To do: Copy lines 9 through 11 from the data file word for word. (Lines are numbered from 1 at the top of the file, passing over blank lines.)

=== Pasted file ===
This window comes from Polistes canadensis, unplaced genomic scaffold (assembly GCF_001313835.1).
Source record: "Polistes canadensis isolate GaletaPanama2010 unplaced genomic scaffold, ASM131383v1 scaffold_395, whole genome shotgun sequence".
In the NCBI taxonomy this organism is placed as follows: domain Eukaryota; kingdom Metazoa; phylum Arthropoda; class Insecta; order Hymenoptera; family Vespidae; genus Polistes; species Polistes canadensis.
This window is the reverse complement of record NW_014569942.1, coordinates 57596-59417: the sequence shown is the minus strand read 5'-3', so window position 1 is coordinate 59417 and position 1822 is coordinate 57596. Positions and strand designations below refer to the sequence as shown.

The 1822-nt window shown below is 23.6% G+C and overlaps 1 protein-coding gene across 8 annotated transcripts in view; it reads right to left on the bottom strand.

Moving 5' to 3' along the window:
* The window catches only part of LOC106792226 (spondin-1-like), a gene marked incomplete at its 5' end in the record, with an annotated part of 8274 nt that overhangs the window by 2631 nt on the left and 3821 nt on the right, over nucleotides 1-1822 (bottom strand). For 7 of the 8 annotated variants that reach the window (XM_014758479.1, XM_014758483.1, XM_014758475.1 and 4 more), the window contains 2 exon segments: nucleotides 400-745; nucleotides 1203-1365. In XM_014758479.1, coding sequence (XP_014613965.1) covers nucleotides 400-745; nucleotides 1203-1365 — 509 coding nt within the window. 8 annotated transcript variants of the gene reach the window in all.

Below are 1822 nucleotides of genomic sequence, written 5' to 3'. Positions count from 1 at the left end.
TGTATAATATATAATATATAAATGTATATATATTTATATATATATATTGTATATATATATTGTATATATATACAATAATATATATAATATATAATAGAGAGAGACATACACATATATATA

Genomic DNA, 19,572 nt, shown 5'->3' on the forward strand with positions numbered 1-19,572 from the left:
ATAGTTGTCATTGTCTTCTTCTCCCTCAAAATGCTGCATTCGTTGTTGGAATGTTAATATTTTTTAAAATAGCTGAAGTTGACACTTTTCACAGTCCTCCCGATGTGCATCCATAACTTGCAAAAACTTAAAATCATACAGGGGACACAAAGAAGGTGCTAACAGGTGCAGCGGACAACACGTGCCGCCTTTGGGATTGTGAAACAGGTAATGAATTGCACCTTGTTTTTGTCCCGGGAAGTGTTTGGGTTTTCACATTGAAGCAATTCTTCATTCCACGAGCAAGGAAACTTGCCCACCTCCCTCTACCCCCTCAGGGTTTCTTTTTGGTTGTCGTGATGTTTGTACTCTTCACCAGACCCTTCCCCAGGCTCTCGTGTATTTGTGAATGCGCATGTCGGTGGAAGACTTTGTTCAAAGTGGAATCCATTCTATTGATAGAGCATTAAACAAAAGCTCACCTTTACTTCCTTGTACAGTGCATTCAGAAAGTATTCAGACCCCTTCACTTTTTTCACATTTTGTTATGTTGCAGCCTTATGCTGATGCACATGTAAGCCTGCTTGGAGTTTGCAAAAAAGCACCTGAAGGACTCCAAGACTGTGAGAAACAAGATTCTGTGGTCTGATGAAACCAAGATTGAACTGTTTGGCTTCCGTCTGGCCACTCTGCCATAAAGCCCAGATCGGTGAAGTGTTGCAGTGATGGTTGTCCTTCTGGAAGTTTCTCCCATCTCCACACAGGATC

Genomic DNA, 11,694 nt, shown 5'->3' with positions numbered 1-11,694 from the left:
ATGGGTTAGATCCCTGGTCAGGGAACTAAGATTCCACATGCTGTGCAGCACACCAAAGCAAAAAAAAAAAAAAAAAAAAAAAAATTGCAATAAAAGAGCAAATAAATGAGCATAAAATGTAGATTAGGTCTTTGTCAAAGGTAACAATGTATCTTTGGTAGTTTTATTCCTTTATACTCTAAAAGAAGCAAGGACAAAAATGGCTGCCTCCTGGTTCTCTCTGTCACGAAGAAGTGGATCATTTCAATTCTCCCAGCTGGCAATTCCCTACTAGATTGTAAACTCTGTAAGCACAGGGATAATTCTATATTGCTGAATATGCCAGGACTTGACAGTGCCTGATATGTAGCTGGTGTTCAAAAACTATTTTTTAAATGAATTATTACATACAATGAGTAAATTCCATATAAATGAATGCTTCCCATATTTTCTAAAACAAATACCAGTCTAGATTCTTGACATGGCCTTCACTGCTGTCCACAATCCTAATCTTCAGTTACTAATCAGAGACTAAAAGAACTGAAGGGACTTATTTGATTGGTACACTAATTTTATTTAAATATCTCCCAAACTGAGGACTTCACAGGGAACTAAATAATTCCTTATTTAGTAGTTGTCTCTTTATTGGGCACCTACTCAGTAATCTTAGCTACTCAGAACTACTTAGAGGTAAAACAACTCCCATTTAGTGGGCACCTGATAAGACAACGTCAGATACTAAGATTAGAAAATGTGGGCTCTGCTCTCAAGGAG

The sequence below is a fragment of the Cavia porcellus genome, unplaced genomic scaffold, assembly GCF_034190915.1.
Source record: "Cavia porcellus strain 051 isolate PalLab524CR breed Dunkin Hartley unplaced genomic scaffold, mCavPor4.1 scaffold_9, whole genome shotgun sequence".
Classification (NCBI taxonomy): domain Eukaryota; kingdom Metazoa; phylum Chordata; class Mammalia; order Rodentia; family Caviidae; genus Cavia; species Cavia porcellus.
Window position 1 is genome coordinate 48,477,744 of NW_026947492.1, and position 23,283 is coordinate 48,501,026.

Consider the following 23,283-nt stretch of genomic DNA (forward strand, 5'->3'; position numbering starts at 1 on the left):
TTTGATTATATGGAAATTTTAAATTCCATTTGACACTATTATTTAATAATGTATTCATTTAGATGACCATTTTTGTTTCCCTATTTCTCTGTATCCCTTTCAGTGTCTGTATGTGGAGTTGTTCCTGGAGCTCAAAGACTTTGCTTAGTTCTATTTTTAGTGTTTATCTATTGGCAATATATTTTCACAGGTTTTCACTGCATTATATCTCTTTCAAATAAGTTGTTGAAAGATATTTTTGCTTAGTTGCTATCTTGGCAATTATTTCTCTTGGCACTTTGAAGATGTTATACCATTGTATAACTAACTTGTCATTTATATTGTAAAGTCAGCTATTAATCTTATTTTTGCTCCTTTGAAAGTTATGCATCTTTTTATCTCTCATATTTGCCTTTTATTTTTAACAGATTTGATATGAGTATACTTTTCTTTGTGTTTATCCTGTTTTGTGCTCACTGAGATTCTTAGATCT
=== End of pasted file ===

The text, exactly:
TGTATAATATATAATATATAAATGTATATATATTTATATATATATATTGTATATATATATTGTATATATATACAATAATATATATAATATATAATAGAGAGAGACATACACATATATATA

Genomic DNA, 19,572 nt, shown 5'->3' on the forward strand with positions numbered 1-19,572 from the left:
ATAGTTGTCATTGTCTTCTTCTCCCTCAAAATGCTGCATTCGTTGTTGGAATGTTAATATTTTTTAAAATAGCTGAAGTTGACACTTTTCACAGTCCTCCCGATGTGCATCCATAACTTGCAAAAACTTAAAATCATACAGGGGACACAAAGAAGGTGCTAACAGGTGCAGCGGACAACACGTGCCGCCTTTGGGATTGTGAAACAGGTAATGAATTGCACCTTGTTTTTGTCCCGGGAAGTGTTTGGGTTTTCACATTGAAGCAATTCTTCATTCCACGAGCAAGGAAACTTGCCCACCTCCCTCTACCCCCTCAGGGTTTCTTTTTGGTTGTCGTGATGTTTGTACTCTTCACCAGACCCTTCCCCAGGCTCTCGTGTATTTGTGAATGCGCATGTCGGTGGAAGACTTTGTTCAAAGTGGAATCCATTCTATTGATAGAGCATTAAACAAAAGCTCACCTTTACTTCCTTGTACAGTGCATTCAGAAAGTATTCAGACCCCTTCACTTTTTTCACATTTTGTTATGTTGCAGCCTTATGCTGATGCACATGTAAGCCTGCTTGGAGTTTGCAAAAAAGCACCTGAAGGACTCCAAGACTGTGAGAAACAAGATTCTGTGGTCTGATGAAACCAAGATTGAACTGTTTGGCTTCCGTCTGGCCACTCTGCCATAAAGCCCAGATCGGTGAAGTGTTGCAGTGATGGTTGTCCTTCTGGAAGTTTCTCCCATCTCCACACAGGATC